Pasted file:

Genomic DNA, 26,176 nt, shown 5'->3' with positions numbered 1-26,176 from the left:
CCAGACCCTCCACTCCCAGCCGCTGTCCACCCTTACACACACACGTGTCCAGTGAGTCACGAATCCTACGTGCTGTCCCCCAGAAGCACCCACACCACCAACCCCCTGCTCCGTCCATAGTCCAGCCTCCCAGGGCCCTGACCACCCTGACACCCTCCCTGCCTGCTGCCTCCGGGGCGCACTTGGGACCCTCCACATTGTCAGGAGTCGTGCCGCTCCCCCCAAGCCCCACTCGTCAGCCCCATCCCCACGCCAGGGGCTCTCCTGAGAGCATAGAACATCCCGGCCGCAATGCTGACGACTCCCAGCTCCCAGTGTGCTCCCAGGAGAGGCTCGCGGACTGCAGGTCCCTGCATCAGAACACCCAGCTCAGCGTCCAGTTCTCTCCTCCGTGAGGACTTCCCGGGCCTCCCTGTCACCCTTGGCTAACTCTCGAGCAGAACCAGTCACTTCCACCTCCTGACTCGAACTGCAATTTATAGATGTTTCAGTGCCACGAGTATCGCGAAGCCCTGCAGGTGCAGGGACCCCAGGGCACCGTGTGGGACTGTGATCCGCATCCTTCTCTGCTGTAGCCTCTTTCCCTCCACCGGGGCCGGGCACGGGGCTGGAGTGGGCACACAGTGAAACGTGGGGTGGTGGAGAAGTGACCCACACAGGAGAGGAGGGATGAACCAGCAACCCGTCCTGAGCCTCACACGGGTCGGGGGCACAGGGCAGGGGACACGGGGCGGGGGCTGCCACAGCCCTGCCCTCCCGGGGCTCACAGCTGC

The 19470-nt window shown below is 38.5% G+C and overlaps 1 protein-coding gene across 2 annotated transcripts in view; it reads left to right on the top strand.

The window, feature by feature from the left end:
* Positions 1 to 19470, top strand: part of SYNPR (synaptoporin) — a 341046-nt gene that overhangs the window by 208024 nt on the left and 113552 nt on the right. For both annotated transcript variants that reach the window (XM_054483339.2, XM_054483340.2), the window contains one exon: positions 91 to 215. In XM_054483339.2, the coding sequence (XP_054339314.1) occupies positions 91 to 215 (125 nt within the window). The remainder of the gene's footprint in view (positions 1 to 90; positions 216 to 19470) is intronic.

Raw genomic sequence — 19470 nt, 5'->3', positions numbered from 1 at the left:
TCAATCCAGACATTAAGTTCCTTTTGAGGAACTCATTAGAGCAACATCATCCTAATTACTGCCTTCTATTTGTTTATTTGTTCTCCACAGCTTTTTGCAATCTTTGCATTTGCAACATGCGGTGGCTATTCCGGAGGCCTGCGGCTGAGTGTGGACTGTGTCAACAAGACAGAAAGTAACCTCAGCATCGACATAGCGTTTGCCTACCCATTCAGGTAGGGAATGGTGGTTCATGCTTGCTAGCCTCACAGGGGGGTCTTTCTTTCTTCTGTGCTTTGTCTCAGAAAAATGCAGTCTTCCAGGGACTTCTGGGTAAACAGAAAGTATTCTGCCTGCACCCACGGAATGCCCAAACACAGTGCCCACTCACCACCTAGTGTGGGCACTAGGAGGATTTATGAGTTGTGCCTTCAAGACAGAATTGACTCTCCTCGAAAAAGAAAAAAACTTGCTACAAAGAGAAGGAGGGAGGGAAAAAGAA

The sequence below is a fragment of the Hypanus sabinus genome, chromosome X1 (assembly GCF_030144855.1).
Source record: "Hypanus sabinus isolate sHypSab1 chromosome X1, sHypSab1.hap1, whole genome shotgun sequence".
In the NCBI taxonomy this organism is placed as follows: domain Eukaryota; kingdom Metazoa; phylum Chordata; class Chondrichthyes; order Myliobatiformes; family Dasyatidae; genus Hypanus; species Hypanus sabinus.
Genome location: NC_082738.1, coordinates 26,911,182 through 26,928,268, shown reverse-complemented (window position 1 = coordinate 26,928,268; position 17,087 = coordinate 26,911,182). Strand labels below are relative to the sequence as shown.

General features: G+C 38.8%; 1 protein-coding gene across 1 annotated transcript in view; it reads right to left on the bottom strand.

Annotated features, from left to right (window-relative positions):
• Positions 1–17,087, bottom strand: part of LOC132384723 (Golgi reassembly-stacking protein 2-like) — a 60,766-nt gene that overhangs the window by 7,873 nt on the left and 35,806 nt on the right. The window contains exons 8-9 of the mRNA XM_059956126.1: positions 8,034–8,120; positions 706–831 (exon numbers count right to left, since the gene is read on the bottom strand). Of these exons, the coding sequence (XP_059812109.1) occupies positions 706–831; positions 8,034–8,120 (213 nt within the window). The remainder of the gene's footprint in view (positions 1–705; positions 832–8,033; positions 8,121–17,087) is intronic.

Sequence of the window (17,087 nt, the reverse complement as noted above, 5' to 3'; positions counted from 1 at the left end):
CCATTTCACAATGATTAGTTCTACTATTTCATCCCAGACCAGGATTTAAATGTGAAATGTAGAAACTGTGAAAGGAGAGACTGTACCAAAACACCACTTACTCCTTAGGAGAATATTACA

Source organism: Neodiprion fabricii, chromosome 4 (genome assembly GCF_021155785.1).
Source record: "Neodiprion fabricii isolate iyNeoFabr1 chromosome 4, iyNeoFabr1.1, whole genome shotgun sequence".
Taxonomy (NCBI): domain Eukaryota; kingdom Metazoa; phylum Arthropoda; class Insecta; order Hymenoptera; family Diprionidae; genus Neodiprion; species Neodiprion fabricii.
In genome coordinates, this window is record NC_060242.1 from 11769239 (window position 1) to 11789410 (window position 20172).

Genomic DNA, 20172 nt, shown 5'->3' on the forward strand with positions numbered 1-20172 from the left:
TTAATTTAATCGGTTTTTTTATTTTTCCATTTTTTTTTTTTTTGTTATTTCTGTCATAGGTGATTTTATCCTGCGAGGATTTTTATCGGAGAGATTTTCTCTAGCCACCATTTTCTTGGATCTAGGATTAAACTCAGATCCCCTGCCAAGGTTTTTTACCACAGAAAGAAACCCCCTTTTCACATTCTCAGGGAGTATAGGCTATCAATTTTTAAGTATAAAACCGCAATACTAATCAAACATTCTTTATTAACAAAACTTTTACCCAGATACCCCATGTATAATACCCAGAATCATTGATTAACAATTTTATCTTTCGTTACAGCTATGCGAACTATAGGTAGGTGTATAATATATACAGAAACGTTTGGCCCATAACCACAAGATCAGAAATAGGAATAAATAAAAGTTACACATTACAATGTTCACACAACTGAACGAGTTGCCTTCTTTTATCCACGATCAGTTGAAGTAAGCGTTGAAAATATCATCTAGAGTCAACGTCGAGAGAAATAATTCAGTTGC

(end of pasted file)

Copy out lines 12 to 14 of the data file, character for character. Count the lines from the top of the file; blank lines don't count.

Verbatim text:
General features: G+C 38.8%; 1 protein-coding gene across 1 annotated transcript in view; it reads right to left on the bottom strand.

Annotated features, from left to right (window-relative positions):
• Positions 1–17,087, bottom strand: part of LOC132384723 (Golgi reassembly-stacking protein 2-like) — a 60,766-nt gene that overhangs the window by 7,873 nt on the left and 35,806 nt on the right. The window contains exons 8-9 of the mRNA XM_059956126.1: positions 8,034–8,120; positions 706–831 (exon numbers count right to left, since the gene is read on the bottom strand). Of these exons, the coding sequence (XP_059812109.1) occupies positions 706–831; positions 8,034–8,120 (213 nt within the window). The remainder of the gene's footprint in view (positions 1–705; positions 832–8,033; positions 8,121–17,087) is intronic.